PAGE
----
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September 17, 2020

Obama Center Deal Hints At How Lightfoot Will Handle Escalating Gentrification Controversy

When the nonprofit Obama Foundation announced in 2016 it had selected Jackson Park on Chicago’s South Side as the location for the Obama Presidential Center, its trustees promised the city’s first presidential library would eventually attract billions in new investment to the predominantly low- to moderate-income Woodlawn community surrounding the site near 60th Street.

Many neighborhood groups cried foul, worried it meant gentrification and displacement. The announcement also kicked off a federal lawsuit filed by preservation groups that said the proposed four-building complex would mar the historic green space, which Frederick Law Olmsted helped design. The lawsuit was later dismissed and a federal appeals court rejected the plaintiffs’ appeal on Aug. 21.

But the resistance from prospective neighbors was stubborn.

Obama Center Deal Hints At How Lightfoot Will Handle Escalating Gentrification Controversy

"Residents need to buckle down and figure out how to stay here," Woodlawn East Community and Neighbors Executive Director Mattie Butler told the Chicago Tribune in 2016.A 2019 study from the Network of Woodlawn, a community development agency, and engineering firm AECOM,…

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Citing Taxes, Economy, Trump's Powerful CRE Supporters Pump Millions Into His Campaign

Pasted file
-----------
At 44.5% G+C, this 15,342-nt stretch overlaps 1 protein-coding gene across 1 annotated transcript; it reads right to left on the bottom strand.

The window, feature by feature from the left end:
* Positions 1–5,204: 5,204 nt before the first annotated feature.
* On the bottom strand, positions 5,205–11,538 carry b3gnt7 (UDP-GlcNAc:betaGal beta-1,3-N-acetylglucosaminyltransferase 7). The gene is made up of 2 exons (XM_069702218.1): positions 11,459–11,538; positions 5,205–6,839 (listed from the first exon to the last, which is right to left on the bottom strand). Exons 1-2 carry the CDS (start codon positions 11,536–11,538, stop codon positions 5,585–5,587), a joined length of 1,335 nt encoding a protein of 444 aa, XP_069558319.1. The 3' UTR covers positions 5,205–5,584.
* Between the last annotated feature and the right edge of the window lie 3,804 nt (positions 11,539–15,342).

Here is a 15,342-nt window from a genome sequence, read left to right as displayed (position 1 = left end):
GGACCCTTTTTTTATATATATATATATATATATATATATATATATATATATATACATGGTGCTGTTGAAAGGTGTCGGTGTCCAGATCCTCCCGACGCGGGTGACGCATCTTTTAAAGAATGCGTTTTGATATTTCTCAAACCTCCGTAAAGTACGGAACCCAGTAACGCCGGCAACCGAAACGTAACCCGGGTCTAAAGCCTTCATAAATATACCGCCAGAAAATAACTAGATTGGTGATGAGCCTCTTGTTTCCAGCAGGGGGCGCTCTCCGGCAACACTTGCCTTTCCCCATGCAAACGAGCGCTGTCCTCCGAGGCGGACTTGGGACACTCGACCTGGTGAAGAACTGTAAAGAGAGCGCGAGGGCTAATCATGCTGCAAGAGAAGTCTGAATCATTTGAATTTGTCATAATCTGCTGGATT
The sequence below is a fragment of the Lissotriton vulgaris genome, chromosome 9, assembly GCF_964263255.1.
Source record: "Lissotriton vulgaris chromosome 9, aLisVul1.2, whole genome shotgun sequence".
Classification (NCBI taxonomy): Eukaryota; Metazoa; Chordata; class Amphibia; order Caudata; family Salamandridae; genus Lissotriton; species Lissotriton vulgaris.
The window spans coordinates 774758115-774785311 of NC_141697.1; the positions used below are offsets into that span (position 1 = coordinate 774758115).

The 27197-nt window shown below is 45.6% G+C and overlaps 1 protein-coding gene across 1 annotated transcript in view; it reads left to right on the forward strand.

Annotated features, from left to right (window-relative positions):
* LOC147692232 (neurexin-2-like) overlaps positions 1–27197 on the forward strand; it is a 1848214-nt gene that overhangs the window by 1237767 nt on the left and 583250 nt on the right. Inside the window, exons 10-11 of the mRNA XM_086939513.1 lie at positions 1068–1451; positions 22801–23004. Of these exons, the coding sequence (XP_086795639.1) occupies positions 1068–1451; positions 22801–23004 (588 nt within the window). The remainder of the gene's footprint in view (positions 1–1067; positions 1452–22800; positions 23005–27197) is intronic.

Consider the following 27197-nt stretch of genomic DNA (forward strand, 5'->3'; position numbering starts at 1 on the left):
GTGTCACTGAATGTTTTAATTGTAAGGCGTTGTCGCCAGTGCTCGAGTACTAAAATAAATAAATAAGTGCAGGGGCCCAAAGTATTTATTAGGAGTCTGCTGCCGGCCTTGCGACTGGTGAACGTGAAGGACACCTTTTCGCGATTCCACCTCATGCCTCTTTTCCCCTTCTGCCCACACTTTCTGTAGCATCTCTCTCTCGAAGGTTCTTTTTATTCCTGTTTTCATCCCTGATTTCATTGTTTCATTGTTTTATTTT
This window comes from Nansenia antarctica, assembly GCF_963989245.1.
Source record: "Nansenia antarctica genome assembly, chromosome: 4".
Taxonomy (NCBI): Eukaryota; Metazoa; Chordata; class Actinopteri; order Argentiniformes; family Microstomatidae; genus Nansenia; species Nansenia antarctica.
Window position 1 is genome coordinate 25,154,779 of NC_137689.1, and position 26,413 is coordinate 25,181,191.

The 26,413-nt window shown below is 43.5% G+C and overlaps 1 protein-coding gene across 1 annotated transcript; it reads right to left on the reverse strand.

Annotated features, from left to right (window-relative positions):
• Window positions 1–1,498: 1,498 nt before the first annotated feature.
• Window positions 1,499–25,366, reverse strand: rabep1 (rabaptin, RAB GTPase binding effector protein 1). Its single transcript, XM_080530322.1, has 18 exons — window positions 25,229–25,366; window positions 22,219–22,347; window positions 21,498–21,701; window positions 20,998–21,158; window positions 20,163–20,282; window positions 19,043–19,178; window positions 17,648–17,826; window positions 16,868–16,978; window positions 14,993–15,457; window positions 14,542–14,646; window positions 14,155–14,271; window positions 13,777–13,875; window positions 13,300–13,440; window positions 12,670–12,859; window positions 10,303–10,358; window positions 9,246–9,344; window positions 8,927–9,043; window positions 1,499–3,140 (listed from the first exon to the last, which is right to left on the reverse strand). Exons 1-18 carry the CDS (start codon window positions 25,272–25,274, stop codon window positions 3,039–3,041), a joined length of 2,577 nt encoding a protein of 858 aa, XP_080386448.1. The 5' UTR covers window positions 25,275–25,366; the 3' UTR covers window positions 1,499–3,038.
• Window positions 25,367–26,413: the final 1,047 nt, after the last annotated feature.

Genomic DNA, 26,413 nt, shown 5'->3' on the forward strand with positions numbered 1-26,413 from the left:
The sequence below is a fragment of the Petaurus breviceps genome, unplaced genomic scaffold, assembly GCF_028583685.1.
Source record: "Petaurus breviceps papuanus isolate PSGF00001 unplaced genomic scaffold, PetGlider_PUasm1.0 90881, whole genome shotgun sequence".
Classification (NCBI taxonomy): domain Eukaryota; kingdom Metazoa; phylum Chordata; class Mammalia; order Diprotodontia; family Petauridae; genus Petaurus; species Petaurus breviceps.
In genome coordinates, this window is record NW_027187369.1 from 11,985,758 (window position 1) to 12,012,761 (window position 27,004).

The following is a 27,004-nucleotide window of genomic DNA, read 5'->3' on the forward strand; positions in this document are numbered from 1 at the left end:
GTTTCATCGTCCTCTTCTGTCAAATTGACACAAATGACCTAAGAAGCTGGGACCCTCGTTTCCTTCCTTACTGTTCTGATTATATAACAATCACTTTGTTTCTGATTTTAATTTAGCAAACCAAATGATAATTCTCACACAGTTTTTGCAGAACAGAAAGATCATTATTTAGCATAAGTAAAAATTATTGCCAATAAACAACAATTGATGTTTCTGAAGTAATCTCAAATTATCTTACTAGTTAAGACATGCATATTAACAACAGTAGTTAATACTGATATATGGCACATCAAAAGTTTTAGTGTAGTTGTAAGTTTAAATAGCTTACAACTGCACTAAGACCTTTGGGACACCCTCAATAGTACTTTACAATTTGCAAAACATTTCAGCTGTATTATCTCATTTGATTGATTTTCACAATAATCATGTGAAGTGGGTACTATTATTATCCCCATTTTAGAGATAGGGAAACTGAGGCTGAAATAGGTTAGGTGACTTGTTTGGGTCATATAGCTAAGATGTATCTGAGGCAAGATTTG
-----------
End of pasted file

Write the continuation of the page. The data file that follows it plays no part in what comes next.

While some commercial real estate leaders have begun to shift toward Joe Biden as the former vice president maintains a lead in election polling, President Donald Trump still has a strong base of support — and millions in campaign cash — from the industry he came up in. 

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Behind A Former Florida Mayor's Idea For Real Estate Climate 'Restoration Bonds'

Politicians and developers in South Florida love to cheerlead about how great the region is, often brushing off concerns about climate change to instead talk about beautiful beaches and tax advantages. But Philip Stoddard, a Florida International University biology professor and the former mayor of South Miami, has a darker take.

“My biggest concern is infrastructure collapse,” Stoddard told Bisnow during a recent call.

Every day, people are taking out 30-year mortgages on homes in the region, but there’s likely to be at least one more major hurricane in the next three decades, Stoddard said. That chance, combined with the threat of sea-level rise, means that sooner or later, flood insurance rates will become unaffordable and banks will stop lending. Property values will drop, the tax base will fall out, and there won’t be any money to pay for teachers, parks or police, he worries. 

“This is how societies unravel,” Stoddard said.

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'Back To The Future' DeLoreans And A Developer That Threatened The British Banking System: How The Wild Birth Of CVAs Is Shaping Today’s Property Market

 

LONDON — As Britain’s major landlords this week digest the implications of creditors to New Look approving a company voluntary arrangement that will slash the retailer’s rents, did any of them sit there and ask: Who invented the CVA, why and how did it come to this? 

Perhaps they should have done. Because the origin story of how CVAs became part of the British business and property landscape gives an insight into what the process was meant to do and how it is reshaping towns and cities today. It is a story that takes in a property developer whose eventual bankruptcy broke records and was seen as posing a threat to the stability of the financial system, and the DeLorean cars made famous in the Back to the Future film series. Its echoes reverberate down the years to be heard today. 

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